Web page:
The Tragic Death of a Teenager

I took a break from work to get a some fresh air on Friday. Outside, I noticed on the sidewalk a folded paper. For some reason I felt like I should pick it up. It was a program for a funeral service.

The funeral was for a teenage boy, Jack Denton Reese, held that day, April 27. He was only 17, just a month younger than our youngest daughter. He died a week ago today.

I wonder how that program got from Ogden to Salt Lake City and into my hands. Was it purely by chance?

I do not know the details, but after looking up his obituary online, it appeared from other links that Jack was bullied at school for being gay, and that he committed suicide.

I did not know Jack or his family, but I am deeply saddened by what appears to be the tragic end of a short life. I don’t understand his life and I don’t judge him. How could I? What do I know about what led him to the day of his death?

Judgment is always based on pride which is founded on misunderstanding which ultimately can lead to violence, even tragedy.

The longer you live and the more trials, hardships and difficulties you have, the less you feel inclined to judge, and the more you feel compassion, acceptance and love, even for people you don’t know. 

I don’t know what it is like to be gay. I know what it is like to be bullied, though. I know what it is like to feel as if you don’t fit in. I know what it is like to be in high school, on the edge of the social circle. I know what it is like to be depressed. I know, even today, what it is like to be overwhelmed.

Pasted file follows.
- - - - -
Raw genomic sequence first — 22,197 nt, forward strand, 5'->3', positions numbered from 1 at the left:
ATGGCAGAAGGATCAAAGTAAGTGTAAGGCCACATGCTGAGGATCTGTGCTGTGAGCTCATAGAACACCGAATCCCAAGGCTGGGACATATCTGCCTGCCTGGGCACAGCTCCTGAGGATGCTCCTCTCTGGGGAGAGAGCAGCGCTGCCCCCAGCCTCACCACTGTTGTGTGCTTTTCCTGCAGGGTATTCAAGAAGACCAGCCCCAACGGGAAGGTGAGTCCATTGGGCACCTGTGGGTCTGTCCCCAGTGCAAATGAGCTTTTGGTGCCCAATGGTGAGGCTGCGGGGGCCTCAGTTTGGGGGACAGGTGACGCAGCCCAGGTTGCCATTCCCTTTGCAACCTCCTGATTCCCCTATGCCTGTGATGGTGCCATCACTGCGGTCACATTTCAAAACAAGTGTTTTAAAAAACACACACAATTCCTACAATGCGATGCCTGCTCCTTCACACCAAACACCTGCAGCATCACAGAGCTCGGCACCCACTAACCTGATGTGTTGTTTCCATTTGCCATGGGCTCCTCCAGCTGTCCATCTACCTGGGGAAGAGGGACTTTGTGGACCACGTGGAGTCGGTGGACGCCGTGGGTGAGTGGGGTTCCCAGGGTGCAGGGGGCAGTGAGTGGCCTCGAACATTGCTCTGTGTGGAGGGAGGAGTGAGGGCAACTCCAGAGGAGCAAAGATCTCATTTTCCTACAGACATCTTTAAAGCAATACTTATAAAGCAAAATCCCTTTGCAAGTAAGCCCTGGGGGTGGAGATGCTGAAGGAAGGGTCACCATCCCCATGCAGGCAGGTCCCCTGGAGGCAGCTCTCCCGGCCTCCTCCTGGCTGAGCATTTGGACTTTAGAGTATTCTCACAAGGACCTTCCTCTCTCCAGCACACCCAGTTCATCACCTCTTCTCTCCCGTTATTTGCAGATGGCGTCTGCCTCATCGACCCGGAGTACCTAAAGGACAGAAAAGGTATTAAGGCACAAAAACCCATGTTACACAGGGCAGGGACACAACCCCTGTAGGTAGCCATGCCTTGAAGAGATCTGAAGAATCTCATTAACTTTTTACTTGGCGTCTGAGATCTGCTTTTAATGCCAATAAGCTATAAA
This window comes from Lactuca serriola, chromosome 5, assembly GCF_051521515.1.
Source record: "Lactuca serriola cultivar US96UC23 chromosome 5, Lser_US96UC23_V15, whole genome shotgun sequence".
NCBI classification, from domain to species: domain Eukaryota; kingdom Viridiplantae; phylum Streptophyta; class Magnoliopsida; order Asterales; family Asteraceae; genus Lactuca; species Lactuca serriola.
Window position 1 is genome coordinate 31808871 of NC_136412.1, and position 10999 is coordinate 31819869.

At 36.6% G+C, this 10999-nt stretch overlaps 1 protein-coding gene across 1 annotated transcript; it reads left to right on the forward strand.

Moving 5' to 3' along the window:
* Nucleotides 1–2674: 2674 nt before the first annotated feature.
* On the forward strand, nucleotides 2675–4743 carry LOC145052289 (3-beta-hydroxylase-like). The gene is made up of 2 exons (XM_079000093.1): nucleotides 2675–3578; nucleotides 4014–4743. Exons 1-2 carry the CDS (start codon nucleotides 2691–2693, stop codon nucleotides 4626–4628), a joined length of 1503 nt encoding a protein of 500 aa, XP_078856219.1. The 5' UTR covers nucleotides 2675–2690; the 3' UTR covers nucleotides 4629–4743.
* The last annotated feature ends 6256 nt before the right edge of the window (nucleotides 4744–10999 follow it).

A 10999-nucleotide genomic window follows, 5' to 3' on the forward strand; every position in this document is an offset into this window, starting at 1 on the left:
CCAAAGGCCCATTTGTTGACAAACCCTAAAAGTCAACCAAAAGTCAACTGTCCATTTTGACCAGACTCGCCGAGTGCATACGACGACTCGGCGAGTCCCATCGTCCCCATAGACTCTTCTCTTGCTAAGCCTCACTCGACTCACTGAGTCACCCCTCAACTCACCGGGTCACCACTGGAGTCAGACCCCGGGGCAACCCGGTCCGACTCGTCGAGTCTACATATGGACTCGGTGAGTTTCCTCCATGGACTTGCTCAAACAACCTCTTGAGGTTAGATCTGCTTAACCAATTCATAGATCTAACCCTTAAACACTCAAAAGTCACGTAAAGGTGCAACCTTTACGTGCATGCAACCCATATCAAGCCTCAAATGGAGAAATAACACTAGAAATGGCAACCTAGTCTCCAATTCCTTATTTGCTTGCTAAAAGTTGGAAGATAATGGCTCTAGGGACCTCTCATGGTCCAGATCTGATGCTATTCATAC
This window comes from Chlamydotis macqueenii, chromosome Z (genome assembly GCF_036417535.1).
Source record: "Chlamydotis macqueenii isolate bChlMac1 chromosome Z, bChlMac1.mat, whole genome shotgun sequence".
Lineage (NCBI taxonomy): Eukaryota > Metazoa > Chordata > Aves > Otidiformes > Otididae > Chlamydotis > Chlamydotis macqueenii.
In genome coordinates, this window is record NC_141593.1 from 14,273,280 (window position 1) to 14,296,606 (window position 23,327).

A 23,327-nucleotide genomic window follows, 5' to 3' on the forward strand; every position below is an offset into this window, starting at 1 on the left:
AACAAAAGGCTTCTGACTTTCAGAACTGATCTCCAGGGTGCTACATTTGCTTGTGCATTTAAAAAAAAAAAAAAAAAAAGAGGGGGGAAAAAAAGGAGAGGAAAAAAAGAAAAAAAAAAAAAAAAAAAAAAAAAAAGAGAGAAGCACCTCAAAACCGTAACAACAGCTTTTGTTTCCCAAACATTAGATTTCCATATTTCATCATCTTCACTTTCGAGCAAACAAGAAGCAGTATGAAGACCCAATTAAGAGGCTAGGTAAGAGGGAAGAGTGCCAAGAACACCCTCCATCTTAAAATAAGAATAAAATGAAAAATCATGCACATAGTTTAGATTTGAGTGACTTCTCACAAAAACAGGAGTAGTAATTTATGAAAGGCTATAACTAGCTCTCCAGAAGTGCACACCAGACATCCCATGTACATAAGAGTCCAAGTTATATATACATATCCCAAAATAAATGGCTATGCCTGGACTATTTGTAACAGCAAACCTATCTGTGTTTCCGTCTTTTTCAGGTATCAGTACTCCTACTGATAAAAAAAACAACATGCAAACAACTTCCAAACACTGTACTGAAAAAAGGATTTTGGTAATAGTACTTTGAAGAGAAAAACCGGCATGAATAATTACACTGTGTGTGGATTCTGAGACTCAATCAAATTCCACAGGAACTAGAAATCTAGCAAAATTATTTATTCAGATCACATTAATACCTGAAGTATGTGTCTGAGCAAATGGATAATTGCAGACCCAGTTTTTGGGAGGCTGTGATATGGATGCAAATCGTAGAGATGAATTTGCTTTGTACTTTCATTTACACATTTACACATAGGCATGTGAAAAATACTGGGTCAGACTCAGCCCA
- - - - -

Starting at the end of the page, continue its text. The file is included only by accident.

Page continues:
In what little I know about you, Jack, you were a great young man. Did you drop that program in the street for me to see?

God bless you, Jack, and may He give you rest from all your trials and sorrows.

You Never Forget Your Great Teachers

Last night, my wife asked me to pick up a few things for dinner just before I got off the bus from work. I stopped at Macey’s in Spanish Fork and there ran into one of my college professors, Steven C. Walker. I took English 376, Modern British Literature, from him during the fall semester of my senior year at BYU. That was in 1982.

It was one of the best and most memorable classes I ever took in college. So, of course, I remember Dr. Walker.

What makes a great teacher?

There is a quote attributed to John Wesley:

I set myself on fire and people come to watch me burn.

While I am unsure Wesley said that, that is exactly what Dr. Walker did, on a regular basis. Actually, maybe it was the other way around. Maybe he set the class on fire and then watched us burn.

It was more like an intellectual riot. I don’t care how shy you were, he drew you out. You got involved. You got scorched. As William E. Berrett said of a boyhood teacher:

We could have warmed our hands by the fire of his faith.

You couldn’t wait to come back and throw yourself back onto the fire.

It wasn’t just his teaching style that engaged you: He was genuinely interested in you as a student, as a person. One little, struggling krill in an ocean of students and unmet potential. He cared.